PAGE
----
PSUs, private firms may help build toilets in schools3 min read . Updated: 14 Oct 2014, 12:16 AM IST
Smriti Irani will hold a meeting with executives from leading firms and their foundations in New Delhi on Tuesday to chalk out strategies in this regard
New Delhi: The government plans to rope in state-owned and private sector firms to help build toilets for every school, a vision outlined by Prime Minister Narendra Modi in his Independence Day speech.
Human resources development minister Smriti Irani will hold a meeting with around three dozen executives from leading firms and their foundations in New Delhi on Tuesday to chalk out strategies in this regard.
“She (Irani) will address the conference on the use of corporate social responsibility funds for construction of school toilets," said a ministry invitation.
Officials said the ministry would like to take corporate houses into confidence on the lines of Modi’s “Make In India" programme. The government believes they “would be able to mobilize thousands of crores of rupees" for the purpose.
According to Census 2011, half of Indian citizens—over 600 million—do not have access to a toilet either at home or in their communities. According to the Annual Status of Education Report 2013, published by education non-profit Pratham, the percentage of usable toilets for girls has increased from 32.9% in 2010 to 53.3% in 2013. That means 47% schools still do not have separate toilets for girls, increasing their chances of dropping out or facing regular difficulties. India has more than 1.2 million schools catering to over 220 million students.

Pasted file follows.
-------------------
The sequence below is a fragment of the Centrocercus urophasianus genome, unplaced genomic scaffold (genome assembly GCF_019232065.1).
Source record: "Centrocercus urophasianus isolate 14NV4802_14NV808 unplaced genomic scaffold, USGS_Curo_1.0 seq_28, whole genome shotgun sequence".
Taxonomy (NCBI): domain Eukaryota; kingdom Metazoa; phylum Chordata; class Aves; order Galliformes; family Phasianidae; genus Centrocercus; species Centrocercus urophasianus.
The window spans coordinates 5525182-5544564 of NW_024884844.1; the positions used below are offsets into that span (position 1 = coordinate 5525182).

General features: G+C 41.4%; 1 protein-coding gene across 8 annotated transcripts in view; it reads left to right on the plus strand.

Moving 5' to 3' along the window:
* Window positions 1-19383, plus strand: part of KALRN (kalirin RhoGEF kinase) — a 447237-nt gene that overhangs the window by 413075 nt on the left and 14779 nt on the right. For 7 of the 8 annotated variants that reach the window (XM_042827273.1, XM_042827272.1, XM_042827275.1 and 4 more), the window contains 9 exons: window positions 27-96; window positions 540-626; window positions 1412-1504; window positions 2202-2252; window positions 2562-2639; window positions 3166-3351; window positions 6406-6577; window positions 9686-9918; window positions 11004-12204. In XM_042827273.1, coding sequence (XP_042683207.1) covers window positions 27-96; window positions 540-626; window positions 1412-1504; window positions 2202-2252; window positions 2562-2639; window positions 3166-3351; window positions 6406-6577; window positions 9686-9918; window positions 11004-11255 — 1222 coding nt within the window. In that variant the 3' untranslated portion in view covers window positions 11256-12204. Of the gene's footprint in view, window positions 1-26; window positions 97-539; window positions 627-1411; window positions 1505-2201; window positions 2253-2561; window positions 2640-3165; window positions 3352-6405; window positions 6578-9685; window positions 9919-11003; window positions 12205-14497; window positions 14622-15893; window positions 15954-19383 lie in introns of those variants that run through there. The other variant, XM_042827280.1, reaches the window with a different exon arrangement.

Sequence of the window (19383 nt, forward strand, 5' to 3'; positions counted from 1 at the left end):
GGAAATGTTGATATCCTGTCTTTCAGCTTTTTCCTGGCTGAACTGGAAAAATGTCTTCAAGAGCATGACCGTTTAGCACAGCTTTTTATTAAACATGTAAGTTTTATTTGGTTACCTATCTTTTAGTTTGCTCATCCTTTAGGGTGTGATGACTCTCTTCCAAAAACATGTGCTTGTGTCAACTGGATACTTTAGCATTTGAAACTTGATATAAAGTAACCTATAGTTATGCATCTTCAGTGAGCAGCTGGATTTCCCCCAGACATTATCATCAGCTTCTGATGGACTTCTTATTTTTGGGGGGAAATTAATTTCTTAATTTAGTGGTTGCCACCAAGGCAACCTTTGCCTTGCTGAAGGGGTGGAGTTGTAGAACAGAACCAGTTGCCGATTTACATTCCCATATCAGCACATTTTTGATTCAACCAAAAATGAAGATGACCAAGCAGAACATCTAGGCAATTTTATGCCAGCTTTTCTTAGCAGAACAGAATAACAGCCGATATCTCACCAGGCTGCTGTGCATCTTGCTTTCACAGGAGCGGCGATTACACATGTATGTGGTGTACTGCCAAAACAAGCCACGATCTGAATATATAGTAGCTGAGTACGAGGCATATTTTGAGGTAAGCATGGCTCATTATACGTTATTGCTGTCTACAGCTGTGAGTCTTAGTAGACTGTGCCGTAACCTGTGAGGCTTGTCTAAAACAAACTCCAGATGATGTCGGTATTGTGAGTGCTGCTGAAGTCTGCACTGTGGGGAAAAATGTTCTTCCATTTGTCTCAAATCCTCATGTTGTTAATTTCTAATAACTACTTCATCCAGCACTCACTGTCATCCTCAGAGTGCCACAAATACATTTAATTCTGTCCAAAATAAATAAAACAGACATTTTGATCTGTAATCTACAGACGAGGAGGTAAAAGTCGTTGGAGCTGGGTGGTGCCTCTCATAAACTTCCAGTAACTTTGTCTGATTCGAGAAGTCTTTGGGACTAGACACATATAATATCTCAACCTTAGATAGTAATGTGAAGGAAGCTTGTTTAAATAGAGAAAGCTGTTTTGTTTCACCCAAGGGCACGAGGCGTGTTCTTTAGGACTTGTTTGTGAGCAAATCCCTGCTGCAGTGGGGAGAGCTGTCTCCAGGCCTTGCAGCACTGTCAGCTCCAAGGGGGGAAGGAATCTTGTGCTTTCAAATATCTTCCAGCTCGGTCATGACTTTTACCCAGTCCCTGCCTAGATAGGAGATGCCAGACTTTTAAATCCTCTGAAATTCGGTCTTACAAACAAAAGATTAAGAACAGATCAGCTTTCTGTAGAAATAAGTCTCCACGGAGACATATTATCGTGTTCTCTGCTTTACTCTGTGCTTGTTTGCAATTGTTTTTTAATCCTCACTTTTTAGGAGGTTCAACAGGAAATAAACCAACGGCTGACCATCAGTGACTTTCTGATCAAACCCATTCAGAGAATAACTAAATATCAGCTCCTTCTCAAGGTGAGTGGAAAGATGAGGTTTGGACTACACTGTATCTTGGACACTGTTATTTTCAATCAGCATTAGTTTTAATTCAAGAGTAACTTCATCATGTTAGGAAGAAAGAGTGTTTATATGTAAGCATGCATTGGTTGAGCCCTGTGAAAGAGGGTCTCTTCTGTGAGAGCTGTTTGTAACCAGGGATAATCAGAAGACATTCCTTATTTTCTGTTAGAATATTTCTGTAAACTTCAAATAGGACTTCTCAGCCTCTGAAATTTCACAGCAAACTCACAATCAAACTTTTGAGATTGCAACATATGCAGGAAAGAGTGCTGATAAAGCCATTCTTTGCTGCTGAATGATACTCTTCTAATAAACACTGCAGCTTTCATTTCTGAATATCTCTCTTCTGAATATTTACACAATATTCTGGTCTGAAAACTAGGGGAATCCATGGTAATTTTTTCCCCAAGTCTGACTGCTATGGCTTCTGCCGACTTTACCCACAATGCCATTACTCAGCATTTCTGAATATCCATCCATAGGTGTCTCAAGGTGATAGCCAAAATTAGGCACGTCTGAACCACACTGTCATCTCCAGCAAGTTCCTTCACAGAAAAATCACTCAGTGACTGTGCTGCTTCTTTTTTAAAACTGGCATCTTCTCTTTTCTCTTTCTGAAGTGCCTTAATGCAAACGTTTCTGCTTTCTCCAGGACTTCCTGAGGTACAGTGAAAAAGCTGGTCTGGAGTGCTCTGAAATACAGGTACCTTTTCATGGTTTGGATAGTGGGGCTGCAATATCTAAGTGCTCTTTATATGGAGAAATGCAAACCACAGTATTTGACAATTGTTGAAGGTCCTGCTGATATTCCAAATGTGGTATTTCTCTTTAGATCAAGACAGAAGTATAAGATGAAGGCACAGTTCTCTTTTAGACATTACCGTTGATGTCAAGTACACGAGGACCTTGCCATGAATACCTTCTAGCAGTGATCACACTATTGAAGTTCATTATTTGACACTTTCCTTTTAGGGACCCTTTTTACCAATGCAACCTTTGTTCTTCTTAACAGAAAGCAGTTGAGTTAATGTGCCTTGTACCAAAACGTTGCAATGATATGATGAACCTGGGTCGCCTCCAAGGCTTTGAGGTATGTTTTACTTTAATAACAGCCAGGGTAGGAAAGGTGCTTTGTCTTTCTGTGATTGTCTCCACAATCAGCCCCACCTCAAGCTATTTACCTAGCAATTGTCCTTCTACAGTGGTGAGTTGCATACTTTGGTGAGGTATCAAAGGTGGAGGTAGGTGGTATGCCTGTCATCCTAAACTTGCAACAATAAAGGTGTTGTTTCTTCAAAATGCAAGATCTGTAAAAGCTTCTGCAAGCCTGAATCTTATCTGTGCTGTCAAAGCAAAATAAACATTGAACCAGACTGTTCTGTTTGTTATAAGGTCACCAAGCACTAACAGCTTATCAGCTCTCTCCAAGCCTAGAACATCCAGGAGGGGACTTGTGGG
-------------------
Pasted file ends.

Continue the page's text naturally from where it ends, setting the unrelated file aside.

After Modi’s 15 August speech, Tata Consultancy Services Ltd (TCS) said it will contribute ₹ 100 crore for the cause. A similar pledge was made by Bharti Foundation, the philanthropic arm of telecom firm Bharti Airtel Ltd.
Three IT firms including TCS and Infosys Ltd will attend the meeting and are expected to help the ministry, two ministry officials said on condition of anonymity. Mint could not independently verify this.
“TCS has already pledged and the ministry believes by the end of Tuesday, several others shall join in," said one of the officials. Other than private firms, state-owned firms in power and energy sectors, too, would participate in the meeting, the official added.
The new companies law mandates companies to spend 2% of their profit on philanthropic activities. The official said a portion of the fund can benefit the ministry and the state government in achieving the goal. “If we can mobilize ₹ 2,000-3,000 crore, it would be a great help, and along with Sarva Shiksha Abhiyan fund, we can build toilets in all schools," the official said.
“I want to make a beginning today itself and that is—all schools should have toilets with separate toilets for girls," Modi had said on 15 August. “Only then our daughters will not be compelled to leave schools midway. I call upon the corporate sector also to give priority to the provision of toilets in schools with your expenditure under corporate social responsibility. This target should be finished within one year with the help of states and on next 15 August, we should be in a firm position to announce there is no school in India without separate toilets for boys and girls," he had said.
The second official said some ministries have tapped public sector firms under their jurisdiction to chip in. Narendra Singh Tomar, minister for labour, employment, steel and mines, has earmarked ₹ 100 crore to be sourced from public sector units (PSUs) under his ministries for the Swachh Bharat and Swachh Vidyalaya campaigns. A labour ministry spokesperson did confirm the development.
Kartik Sharma, chief executive of Agnitio, an education firm working with schools, said roping in companies is a good move, but “government cannot only think of corporate-sponsored toilets in falling-apart public schools. They have to overhaul the public school system and have to provide for maintaining the infrastructure as well". As several corporate houses have their own schools, to convince them to invest in government schools will not be that easy, Sharma added.